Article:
Hindu Business Line | 21 October 2014
India, Russia to re-start study on free trade agreement feasibility
Bilateral trade could go up to $15 billion by 2015 as exporters tap opportunities
India and Russia are ready to start discussions on a long-pending free trade agreement that could increase bilateral trade and investment flow, and help reduce dependence of both countries on the US and the EU.
The Commerce Ministry has sent a proposal to the Cabinet Committee on Economic Affairs (CCEA) for setting up a joint study group to examine the feasibility of a Comprehensive Economic Cooperation Agreement (CECA) with the Customs Union of Russia, Kazakhstan and Belarus. CECA is a comprehensive FTA that involves dismantling of tariff and non-tariff barriers for trade in goods and services and freer flow of investments.
“The Joint Study Group, with officials from both sides, will examine the scope of the pact and the areas it could cover,” a Commerce Ministry official told BusinessLine.
Russia has strained relations with the EU and the US over its posture on Ukraine while India wants to diversify its market beyond the two regions by focussing on Latin America, Russia and the CIS and Africa.
“It will serve both sides if we are able to successfully implement an FTA. There is huge scope as the present volume of trade and investment is very low,” the official said.
At present India’s trade with Russia is just $6 billion, which is less than 1 per cent of the country’s total foreign trade.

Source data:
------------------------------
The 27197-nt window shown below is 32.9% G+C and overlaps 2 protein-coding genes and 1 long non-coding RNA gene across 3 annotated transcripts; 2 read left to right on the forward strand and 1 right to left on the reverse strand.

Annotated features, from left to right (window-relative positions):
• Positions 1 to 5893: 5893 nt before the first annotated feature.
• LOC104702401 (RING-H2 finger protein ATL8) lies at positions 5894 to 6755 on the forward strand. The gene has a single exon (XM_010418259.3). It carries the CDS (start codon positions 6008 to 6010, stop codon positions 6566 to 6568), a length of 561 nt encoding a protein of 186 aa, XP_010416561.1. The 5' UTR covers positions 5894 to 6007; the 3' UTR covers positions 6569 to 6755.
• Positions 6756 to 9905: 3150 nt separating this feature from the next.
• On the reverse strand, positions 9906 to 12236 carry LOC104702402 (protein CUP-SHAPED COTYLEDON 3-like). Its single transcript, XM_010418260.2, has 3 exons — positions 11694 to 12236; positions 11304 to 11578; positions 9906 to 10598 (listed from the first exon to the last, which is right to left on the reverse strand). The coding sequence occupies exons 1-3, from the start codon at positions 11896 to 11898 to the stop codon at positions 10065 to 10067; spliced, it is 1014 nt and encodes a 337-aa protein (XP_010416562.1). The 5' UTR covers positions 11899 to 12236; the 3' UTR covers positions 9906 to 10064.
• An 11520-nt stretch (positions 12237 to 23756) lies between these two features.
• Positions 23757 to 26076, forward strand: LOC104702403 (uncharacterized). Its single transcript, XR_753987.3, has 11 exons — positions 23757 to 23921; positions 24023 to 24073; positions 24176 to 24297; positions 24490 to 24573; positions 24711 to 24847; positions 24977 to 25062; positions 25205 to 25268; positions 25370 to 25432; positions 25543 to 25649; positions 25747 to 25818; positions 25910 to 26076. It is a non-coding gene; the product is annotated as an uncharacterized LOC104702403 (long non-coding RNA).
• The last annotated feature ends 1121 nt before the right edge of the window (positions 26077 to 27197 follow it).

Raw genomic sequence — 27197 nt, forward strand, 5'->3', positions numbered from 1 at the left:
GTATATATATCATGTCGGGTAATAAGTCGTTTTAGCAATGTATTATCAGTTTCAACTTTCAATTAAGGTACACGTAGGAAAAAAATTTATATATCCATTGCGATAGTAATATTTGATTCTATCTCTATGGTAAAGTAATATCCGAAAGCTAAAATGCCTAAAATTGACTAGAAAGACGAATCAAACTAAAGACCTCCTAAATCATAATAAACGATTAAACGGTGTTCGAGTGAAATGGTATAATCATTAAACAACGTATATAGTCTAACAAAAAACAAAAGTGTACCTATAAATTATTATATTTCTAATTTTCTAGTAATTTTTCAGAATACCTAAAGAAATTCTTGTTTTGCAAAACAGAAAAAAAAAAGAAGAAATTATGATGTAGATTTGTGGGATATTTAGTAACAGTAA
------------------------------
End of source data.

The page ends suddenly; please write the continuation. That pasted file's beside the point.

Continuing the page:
According to exporters’ body FIEO, bilateral trade could more than double to $15 billion by 2015, due to efforts being made by exporters to tap opportunities in the region.
Once an FTA is in place, trade would increase manifold. Agriculture products, textiles, pharmaceuticals and chemicals are some of the areas where India could have immediate gains.
Although both India and Russia were interested in starting talks on CECA for the past few years, there were some hurdles that had to be cleared.
As Russia necessarily has to include its customs union partners Belarus and Kazakhstan in its regional pacts, it was necessary to get Kazakhstan’s approval too, which was initially reluctant to give it.
Russia had also put in place a condition that a prior roadmap of priority investment projects should be drawn before CECA talks can start. But it was withdrawn when India objected.
Russia is interested to do more business in areas such as tractors, industrial machinery and civil aviation, while India wants to attract investments in the Delhi-Mumbai Industrial Corridors, the New Manufacturing and Investment Zones and export more pharmaceuticals and agriculture products.